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California lawsuits accuse Uber and Lyft of discriminating against wheelchair users

California lawsuits accuse Uber and Lyft of discriminating against wheelchair users
Two new lawsuits filed in Northern California allege that Uber and Lyft aren't doing enough to serve people who use wheelchairs. (Gene J. Puskar / Associated Press)

If a person wants to drive for Uber or Lyft but doesn't have a car, both ride-hailing companies steer them toward rental cars.

If a driver doesn't feel like getting behind the wheel when it rains, both companies sweeten the deal by offering additional pay.

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If a driver's car isn't wheelchair accessible, should Uber and Lyft then encourage them to drive a vehicle that is more accommodating?

That's the question at the heart of two lawsuits that attorneys from Disabilities Rights Advocates, a nonprofit advocacy group, filed in recent weeks against Lyft and Uber.

The lawsuits, filed in California Superior Court in Alameda County, allege that both companies have failed to adequately extend their services to passengers who use wheelchairs, and that it is completely within their power to rectify the issue. Neither lawsuit seeks monetary damages; both call on the companies to change their current practices.

"These ride-sharing companies have tried to put out this myth that they're just middlemen who help the real businessmen and women — the drivers — connect with their customers, and that's just not true," said Melissa Riess, an attorney representing the plaintiffs.

The companies, Riess says, "exercise huge amounts of control over both drivers and riders, everything from what kind of vehicle the driver drives, to what condition it's in, to the fares they charge, and how they communicate with their rider.

"If they can use that control to serve Uber and Lyft's interests, they can exercise that control to create conditions where wheelchair-accessible service is a reality," Riess said.

Both companies currently offer wheelchair-accessible rides through their apps, but the lawsuits describe these efforts as inadequate.

Customers who want to book a wheelchair-accessible Uber ride can select "UberWAV" from the ride-hailing app, but the lawsuit against that company calls the feature a "sham" because such rides in the San Francisco Bay Area are rarely available. Wheelchair users also inevitably end up paying more for their rides because cheaper options such as UberPool and UberPool Express are not available to them, the suit says..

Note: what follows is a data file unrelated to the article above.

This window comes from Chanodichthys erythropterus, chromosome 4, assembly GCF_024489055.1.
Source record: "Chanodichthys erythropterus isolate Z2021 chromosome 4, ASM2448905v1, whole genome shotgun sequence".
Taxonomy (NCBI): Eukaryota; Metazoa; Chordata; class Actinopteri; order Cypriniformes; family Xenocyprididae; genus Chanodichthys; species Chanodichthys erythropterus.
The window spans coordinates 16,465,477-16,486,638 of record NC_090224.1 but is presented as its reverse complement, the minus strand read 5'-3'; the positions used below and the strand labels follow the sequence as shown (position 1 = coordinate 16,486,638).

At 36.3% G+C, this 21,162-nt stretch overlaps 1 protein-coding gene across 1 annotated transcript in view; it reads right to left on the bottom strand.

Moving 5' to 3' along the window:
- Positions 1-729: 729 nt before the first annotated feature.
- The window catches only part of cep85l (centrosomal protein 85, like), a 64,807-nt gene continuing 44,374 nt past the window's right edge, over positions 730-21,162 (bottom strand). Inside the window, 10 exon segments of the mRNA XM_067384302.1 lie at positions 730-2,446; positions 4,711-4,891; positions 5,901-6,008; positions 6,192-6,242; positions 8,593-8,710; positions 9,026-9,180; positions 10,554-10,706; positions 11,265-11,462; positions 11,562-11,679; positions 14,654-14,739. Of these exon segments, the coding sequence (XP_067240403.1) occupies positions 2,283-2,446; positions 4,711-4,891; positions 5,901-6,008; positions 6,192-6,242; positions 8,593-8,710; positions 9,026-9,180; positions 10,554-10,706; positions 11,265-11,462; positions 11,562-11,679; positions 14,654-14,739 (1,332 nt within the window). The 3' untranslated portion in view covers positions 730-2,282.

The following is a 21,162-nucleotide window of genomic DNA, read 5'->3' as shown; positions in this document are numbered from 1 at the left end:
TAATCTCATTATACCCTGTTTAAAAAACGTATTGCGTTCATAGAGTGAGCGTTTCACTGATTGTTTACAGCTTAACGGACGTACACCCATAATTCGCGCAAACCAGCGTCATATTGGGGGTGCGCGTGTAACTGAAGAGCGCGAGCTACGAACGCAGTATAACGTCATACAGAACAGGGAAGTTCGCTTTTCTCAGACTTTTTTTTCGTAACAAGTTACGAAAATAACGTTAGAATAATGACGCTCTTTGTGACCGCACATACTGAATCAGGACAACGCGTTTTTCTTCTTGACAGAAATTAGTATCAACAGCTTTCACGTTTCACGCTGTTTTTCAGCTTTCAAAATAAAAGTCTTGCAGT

The lawsuit against Lyft is similarly critical of its "access mode," which, instead of connecting a passenger with a wheelchair-accessible Lyft ride, "sends the rider a text message with a link to a website listing phone numbers for paratransit, public transportation agencies, and local taxi companies around the country," the lawsuit read. "Almost a quarter of the links do not work, or are to websites that are irrelevant to people needing accessible transportation."

In a statement emailed to the Times, a Lyft spokesman said the company has partnerships and programs in place to provide wheelchair-accessible vehicle access "in various parts of the country, and we are actively exploring ways to expand them nationwide."

An Uber spokesman said that the company is "continuously exploring ways to facilitate mobility and freedom via the Uber App for all riders, including riders who use motorized wheelchairs."

The taxicab industry has faced similar lawsuits that resulted in wheelchair-accessible mandates at some cab and limousine companies (around 10% — or roughly 230 vehicles — of Los Angeles' LA Yellow Cab fleet is wheelchair-accessible, for example). Neither Uber nor Lyft have such mandates.

While many technology companies enjoy lighter regulation than the industry incumbents against whom they compete, even the newest of start-ups may have trouble skirting disability law without facing legal action, according to Thomas Cooke, a professor at Georgetown's McDonough School of Business.

Companies slapped with such lawsuits tend to quickly move to resolve them because "no one wants the extremely negative publicity that would come from prolonged litigation," Cooke said.

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As both companies stand to influence the future of transportation — whether it's through ride-hailing, self-driving vehicles or even passenger aviation — disabilities rights advocates are hoping the courts will force them to serve everyone.

Both firms are already facing wheelchair-accessibility lawsuits in other parts of the country, with cases in New York City, Chicago, and Washington, D.C.

"This is an industry where people with disabilities are being left behind," said Rebecca Williford, another attorney representing the plaintiffs. "The further down the road ride-sharing goes without including people with disabilities, the harder it will be to fix."

Twitter: @traceylien

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